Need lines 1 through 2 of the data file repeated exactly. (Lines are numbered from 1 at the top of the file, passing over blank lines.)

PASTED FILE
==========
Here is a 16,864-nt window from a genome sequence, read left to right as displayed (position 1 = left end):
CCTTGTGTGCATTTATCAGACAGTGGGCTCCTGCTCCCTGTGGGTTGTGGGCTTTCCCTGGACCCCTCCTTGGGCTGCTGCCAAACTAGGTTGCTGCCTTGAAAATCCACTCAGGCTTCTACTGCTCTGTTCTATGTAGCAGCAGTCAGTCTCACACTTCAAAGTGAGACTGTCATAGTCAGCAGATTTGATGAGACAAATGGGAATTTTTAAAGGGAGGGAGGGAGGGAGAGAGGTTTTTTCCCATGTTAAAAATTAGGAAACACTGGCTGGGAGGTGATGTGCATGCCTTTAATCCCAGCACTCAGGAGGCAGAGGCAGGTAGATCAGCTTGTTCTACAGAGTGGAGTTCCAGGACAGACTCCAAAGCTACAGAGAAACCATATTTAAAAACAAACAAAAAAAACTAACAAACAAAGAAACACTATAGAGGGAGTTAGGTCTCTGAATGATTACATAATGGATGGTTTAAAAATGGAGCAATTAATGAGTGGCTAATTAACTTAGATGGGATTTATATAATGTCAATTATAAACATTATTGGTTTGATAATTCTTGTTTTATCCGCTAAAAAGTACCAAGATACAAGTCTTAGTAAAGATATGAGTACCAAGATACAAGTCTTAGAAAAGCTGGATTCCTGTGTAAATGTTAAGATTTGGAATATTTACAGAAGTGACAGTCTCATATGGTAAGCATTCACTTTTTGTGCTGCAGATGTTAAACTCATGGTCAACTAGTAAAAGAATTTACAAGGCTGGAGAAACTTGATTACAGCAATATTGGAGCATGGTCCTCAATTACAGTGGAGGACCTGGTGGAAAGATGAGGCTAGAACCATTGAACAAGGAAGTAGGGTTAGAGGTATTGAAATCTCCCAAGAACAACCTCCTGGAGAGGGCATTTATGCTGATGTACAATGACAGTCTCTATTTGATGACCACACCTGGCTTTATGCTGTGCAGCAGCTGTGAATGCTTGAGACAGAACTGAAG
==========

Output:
Here is a 16,864-nt window from a genome sequence, read left to right as displayed (position 1 = left end):
CCTTGTGTGCATTTATCAGACAGTGGGCTCCTGCTCCCTGTGGGTTGTGGGCTTTCCCTGGACCCCTCCTTGGGCTGCTGCCAAACTAGGTTGCTGCCTTGAAAATCCACTCAGGCTTCTACTGCTCTGTTCTATGTAGCAGCAGTCAGTCTCACACTTCAAAGTGAGACTGTCATAGTCAGCAGATTTGATGAGACAAATGGGAATTTTTAAAGGGAGGGAGGGAGGGAGAGAGGTTTTTTCCCATGTTAAAAATTAGGAAACACTGGCTGGGAGGTGATGTGCATGCCTTTAATCCCAGCACTCAGGAGGCAGAGGCAGGTAGATCAGCTTGTTCTACAGAGTGGAGTTCCAGGACAGACTCCAAAGCTACAGAGAAACCATATTTAAAAACAAACAAAAAAAACTAACAAACAAAGAAACACTATAGAGGGAGTTAGGTCTCTGAATGATTACATAATGGATGGTTTAAAAATGGAGCAATTAATGAGTGGCTAATTAACTTAGATGGGATTTATATAATGTCAATTATAAACATTATTGGTTTGATAATTCTTGTTTTATCCGCTAAAAAGTACCAAGATACAAGTCTTAGTAAAGATATGAGTACCAAGATACAAGTCTTAGAAAAGCTGGATTCCTGTGTAAATGTTAAGATTTGGAATATTTACAGAAGTGACAGTCTCATATGGTAAGCATTCACTTTTTGTGCTGCAGATGTTAAACTCATGGTCAACTAGTAAAAGAATTTACAAGGCTGGAGAAACTTGATTACAGCAATATTGGAGCATGGTCCTCAATTACAGTGGAGGACCTGGTGGAAAGATGAGGCTAGAACCATTGAACAAGGAAGTAGGGTTAGAGGTATTGAAATCTCCCAAGAACAACCTCCTGGAGAGGGCATTTATGCTGATGTACAATGACAGTCTCTATTTGATGACCACACCTGGCTTTATGCTGTGCAGCAGCTGTGAATGCTTGAGACAGAACTGAAG